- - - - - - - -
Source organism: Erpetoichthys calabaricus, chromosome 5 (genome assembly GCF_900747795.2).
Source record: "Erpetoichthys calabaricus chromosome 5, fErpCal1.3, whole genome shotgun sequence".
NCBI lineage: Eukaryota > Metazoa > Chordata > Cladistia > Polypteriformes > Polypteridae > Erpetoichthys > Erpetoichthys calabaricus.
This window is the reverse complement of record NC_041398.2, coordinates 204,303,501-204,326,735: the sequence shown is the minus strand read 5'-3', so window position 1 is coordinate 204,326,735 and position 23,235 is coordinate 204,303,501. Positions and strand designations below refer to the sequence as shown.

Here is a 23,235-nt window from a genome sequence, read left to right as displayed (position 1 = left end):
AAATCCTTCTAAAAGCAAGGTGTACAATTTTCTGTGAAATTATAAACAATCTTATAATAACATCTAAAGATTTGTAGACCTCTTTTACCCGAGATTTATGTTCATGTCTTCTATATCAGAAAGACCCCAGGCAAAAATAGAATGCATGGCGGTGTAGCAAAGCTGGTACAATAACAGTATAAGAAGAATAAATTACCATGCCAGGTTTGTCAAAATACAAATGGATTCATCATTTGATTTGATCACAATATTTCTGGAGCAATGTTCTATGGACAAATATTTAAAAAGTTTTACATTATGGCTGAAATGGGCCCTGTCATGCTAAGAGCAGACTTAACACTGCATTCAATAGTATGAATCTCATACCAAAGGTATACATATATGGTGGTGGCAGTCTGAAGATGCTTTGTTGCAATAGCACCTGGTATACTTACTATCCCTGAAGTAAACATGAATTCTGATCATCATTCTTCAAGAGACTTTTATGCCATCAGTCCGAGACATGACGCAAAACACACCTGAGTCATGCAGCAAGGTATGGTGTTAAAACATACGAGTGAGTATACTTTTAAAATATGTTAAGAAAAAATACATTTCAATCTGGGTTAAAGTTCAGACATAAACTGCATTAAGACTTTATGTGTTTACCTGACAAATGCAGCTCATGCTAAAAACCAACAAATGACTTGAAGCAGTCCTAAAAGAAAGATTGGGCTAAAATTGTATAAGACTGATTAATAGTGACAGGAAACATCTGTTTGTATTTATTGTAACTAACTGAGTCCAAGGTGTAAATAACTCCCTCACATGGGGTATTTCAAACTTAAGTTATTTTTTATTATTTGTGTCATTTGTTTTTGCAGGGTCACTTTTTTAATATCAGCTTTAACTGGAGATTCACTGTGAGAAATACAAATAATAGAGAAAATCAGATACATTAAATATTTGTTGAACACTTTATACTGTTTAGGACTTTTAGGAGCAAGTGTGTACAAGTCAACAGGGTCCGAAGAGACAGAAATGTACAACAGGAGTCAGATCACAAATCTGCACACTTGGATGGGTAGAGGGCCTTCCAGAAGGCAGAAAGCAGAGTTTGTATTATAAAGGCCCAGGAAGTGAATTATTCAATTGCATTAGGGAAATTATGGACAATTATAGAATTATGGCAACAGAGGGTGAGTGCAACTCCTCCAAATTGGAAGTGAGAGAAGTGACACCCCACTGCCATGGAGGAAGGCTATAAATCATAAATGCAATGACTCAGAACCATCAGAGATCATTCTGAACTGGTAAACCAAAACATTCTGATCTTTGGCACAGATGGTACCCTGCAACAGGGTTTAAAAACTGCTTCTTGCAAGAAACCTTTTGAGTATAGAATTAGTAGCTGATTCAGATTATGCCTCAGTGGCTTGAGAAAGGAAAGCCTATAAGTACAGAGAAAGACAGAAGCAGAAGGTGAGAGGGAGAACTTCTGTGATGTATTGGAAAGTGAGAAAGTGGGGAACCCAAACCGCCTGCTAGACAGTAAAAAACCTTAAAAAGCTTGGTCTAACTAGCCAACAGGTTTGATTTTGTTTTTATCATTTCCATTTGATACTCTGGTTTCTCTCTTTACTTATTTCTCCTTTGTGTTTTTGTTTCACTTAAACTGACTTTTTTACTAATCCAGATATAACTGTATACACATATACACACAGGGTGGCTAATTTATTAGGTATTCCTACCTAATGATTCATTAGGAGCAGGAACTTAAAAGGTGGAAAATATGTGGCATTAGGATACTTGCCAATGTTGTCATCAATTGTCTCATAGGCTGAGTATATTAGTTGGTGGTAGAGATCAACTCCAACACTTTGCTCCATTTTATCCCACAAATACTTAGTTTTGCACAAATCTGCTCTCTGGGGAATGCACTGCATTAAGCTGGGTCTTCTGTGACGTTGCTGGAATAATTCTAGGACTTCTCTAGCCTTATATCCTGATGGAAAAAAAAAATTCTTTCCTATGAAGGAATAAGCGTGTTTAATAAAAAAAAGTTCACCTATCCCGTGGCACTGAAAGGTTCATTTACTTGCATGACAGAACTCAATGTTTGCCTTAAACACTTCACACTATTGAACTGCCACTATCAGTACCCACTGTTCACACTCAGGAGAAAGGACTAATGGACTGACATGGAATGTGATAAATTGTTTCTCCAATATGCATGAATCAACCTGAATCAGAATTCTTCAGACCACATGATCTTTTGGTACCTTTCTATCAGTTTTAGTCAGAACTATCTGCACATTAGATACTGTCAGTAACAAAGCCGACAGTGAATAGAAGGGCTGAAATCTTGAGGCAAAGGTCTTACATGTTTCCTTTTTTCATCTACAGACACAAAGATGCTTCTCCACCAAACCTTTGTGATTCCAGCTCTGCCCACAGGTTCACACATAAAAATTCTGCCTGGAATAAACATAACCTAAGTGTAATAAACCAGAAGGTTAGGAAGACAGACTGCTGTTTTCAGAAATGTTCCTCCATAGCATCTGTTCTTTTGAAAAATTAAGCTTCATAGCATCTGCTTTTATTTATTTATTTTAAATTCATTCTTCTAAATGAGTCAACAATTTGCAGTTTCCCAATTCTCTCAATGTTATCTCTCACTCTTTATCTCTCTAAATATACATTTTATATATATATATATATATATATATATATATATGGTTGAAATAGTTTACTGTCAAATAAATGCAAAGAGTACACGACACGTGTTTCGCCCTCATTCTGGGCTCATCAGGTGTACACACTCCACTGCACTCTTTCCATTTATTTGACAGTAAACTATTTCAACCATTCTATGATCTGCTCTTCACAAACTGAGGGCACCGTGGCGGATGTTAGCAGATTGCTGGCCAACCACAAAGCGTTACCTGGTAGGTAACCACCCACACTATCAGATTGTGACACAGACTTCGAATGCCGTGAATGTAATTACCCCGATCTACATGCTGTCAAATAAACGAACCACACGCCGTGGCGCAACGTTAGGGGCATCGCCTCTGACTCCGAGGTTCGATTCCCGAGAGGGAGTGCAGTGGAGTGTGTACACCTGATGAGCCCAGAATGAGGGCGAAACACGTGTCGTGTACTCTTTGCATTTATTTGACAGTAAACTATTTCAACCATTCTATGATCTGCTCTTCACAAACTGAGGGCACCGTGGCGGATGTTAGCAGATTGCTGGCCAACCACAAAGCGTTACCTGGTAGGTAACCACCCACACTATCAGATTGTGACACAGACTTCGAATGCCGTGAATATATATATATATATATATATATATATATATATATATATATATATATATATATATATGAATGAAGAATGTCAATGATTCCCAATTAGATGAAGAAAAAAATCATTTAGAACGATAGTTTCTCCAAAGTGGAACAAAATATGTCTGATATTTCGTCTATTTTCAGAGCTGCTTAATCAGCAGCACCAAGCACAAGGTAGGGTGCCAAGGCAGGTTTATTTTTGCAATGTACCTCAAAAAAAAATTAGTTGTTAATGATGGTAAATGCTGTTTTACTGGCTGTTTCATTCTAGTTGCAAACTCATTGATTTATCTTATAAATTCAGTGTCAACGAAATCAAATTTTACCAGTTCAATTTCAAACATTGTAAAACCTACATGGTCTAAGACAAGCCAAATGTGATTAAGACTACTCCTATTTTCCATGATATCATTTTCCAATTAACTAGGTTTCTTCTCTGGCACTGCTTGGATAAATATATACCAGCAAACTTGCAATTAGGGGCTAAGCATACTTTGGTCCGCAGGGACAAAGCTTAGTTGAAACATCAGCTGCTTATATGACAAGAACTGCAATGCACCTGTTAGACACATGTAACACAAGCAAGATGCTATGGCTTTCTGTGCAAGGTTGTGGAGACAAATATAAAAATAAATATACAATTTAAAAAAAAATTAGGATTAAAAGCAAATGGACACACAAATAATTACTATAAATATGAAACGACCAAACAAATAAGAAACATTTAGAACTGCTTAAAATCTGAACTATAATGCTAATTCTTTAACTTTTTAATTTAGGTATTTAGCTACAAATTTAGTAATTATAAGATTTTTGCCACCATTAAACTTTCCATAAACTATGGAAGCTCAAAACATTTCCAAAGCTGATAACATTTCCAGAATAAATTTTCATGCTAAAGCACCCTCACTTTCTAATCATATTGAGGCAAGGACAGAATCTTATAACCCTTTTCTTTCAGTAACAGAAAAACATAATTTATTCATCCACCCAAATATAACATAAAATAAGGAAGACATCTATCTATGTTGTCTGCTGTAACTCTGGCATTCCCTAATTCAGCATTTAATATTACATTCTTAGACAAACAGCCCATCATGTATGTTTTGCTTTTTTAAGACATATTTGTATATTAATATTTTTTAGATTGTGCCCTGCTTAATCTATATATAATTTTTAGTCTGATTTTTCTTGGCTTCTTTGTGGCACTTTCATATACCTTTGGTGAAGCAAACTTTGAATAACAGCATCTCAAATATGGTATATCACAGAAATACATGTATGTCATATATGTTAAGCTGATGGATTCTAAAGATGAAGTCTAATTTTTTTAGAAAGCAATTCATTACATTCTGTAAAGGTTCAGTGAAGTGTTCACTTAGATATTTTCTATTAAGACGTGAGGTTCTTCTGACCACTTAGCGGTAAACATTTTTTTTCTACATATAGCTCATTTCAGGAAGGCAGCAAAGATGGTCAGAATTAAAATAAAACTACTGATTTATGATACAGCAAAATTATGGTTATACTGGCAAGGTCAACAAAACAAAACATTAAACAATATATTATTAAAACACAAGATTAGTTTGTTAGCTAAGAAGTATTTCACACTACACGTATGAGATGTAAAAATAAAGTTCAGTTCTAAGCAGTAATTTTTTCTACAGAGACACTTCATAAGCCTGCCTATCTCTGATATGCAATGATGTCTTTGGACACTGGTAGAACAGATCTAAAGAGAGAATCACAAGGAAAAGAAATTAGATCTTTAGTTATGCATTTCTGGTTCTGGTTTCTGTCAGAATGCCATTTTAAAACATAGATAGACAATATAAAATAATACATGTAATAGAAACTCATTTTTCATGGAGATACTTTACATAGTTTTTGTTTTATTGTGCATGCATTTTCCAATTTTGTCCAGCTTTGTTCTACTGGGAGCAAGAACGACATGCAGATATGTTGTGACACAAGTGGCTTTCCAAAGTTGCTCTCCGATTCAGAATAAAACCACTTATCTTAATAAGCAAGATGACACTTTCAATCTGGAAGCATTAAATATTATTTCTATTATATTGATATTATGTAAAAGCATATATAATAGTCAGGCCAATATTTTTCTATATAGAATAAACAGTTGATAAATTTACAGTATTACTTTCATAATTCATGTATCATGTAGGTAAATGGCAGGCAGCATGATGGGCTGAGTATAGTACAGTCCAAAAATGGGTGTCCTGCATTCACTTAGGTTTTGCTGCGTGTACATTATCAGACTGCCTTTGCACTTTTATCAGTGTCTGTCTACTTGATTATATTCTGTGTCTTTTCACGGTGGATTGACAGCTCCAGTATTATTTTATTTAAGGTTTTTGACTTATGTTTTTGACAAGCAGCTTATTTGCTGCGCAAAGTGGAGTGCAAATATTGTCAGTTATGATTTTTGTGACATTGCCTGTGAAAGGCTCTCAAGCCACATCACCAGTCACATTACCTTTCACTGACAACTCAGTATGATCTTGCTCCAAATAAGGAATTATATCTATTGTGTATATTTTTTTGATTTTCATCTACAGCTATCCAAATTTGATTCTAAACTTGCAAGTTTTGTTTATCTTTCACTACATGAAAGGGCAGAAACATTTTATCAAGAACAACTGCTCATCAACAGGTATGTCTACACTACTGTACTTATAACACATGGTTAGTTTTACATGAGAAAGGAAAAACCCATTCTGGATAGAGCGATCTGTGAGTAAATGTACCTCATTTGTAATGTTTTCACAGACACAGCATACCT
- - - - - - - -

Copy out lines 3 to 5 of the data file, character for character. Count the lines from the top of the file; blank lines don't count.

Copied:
NCBI lineage: Eukaryota > Metazoa > Chordata > Cladistia > Polypteriformes > Polypteridae > Erpetoichthys > Erpetoichthys calabaricus.
This window is the reverse complement of record NC_041398.2, coordinates 204,303,501-204,326,735: the sequence shown is the minus strand read 5'-3', so window position 1 is coordinate 204,326,735 and position 23,235 is coordinate 204,303,501. Positions and strand designations below refer to the sequence as shown.

Here is a 23,235-nt window from a genome sequence, read left to right as displayed (position 1 = left end):